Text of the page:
Sharp Mountain P1K
Mt. Dome P1K
Secret Spring Mountain P1K
Chase Mountain P500
Hamaker Mountain P2K
Mt. Hebron P900

Sat, Jun 22, 2019
Story Photos / Slideshow Maps: 1 2 3 4 5 GPX


Today's summits were a collection of P1Ks in and around Klamath National Forest, including an incursion into Oregon to tag a P2K just over the border. None of the hikes were very long nor very hard, but involved lots of driving through this sparsely populated area of Northern California.

Sharp Mountain

Sharp Mtn is located in a forgotten pocket of the state between Lava Beds NM to the east and US97 to the west. I had spent the night a few miles to the south near Wild Horse Mtn, the last summit I'd climbed the previous day. I was up early to drive the short distance to my starting point along a forest road that skirts the mountain on its southwest side. This forested area is used for cattle grazing, a friendly bunch that were more curious than frightened by my presence when I started just after 6a. The distance to the summit was a bit over a mile, but 1,500ft of gain. After a short stint through the flatter, lower forest where the cows roam, the climb begins at a pretty steady gradient all the way to the top. The forest gives way to more open grass slopes with views north and west to Red Rock Valley. There are a lot of lava rocks strewn among the grass, brush and trees along the South Ridge I used for most of the ascent, requiring some caution. At the open summit I found the benchmark and a register with a few scraps of paper along with older, unreadable pages. I returned via the same route, taking just over an hour and a half for the outing.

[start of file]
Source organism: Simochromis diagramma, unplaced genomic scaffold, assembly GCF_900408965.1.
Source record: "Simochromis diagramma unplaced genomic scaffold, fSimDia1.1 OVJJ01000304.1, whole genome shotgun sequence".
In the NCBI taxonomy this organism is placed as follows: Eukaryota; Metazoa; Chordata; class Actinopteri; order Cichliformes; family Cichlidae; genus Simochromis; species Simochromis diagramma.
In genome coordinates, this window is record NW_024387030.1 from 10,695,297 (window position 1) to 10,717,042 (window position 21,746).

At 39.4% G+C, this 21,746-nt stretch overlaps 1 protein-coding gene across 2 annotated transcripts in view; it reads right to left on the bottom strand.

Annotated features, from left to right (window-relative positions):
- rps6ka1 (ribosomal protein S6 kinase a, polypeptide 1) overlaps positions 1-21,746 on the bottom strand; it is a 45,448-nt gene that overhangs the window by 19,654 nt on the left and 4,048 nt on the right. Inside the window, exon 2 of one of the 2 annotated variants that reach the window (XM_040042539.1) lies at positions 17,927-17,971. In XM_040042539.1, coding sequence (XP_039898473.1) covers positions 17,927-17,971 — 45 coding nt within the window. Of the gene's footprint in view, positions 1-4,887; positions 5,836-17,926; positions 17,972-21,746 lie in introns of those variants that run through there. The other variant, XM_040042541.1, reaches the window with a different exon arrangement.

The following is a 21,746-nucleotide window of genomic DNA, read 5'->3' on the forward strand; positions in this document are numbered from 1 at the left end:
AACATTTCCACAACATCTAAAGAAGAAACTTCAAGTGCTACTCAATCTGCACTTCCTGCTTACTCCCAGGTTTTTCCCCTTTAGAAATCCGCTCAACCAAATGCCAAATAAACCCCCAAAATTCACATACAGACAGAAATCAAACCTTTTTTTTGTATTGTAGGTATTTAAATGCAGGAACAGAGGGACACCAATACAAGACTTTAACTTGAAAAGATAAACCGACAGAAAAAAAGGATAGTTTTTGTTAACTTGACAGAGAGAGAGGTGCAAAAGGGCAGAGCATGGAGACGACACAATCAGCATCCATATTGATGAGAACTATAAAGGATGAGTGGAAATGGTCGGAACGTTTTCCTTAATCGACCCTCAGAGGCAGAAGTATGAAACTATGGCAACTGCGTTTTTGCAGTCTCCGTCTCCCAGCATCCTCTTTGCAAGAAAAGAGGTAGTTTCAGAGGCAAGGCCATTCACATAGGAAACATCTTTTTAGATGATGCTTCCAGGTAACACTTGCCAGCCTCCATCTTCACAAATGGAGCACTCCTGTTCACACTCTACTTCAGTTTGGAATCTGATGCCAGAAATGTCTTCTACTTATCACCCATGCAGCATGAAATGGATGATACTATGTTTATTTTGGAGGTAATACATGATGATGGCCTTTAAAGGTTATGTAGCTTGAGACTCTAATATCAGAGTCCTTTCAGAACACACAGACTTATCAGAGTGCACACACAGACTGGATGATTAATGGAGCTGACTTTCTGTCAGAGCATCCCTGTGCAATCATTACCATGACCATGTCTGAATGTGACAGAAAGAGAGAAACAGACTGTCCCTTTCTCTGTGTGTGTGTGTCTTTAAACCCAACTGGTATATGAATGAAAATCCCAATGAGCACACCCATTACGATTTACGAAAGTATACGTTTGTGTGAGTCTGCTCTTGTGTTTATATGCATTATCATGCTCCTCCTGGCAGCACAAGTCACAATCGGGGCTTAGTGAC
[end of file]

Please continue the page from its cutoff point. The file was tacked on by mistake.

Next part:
Mt. Dome

Located about 8.5mi NE of Sharp Mtn, this isolated summit lies just outside the western edge of Modoc National Forest, on adjacent BLM lands, though most of my route was through the national forest. My driving route from paved Red Rock Rd took me through a collection of private ranch lands, passing through three gates, none of them locked nor signed for No Trespassing. From the vicinity of Lairds Camp on the south side of the mountain, a very rough road climbs about 600ft higher up that side of the mountain. I drove only half of this because the road was so bad and ended up parking off the road its side the grassy slope. The hike up the south side is easy at first, but the brush gets thicker as one gains elevation with a tangle of trees across the summit. The highpoint is found at the northern end of a 1/3mi-long summit ridge. An old hubcab was found in the summit rocks at the lower south summit. A path had been cut through the brush years ago that is still useable though not easy to discern. I found the benchmark and remains of the old survey tower among the summit rocks at the highpoint, along with a register in a PVC tube. The register dated to 2016 though there was an older scrap from 2013. Of the half dozen or so entries, the only ones I recognized were Richard Carey and Chris Kerth. The others were locals, BLM surveyors, or conservationists cutting junipers to help establish bald eagle habitat. It sounds weird, but the idea is that junipers compete with the pines that the birds prefer to nest in, and due to fire suppression efforts of the past, have come to encroach on much of the sagebrush steppes in this part of the state and neighboring Oregon. The junipers were cut and collected into slash piles that can be found along the summit ridge, though they don't seem to have been too greatly diminished by the efforts - new junipers are growing up in their place. At 3mi roundtrip and 1,800ft of gain, this was the second longest of the day's hikes, taking two and a quarter hours.

Secret Spring Mountain

While heading west back along Red Rock Rd, I first attempted to reach Sheep Mtn, a P1K on the north side of Red Rock Valley. The topo map shows a road coming up from the southeast off Red Rock Rd, but this no longer appears to exist. I ended up in the yard of one of the locals who came out to see what I was about. He was very friendly and gave me somewhat vague instructions on how to get to Sheep Mtn. I drove back out to Red Rock Rd and found a dirt road that fit the description he'd given me, but it ended up petering out in a rocky field about a mile from the pavement. I wandered around on foot looking for something I could drive on, but in the end gave it up. More research later showed another option off Red Rock Rd further east. I shall try that next time.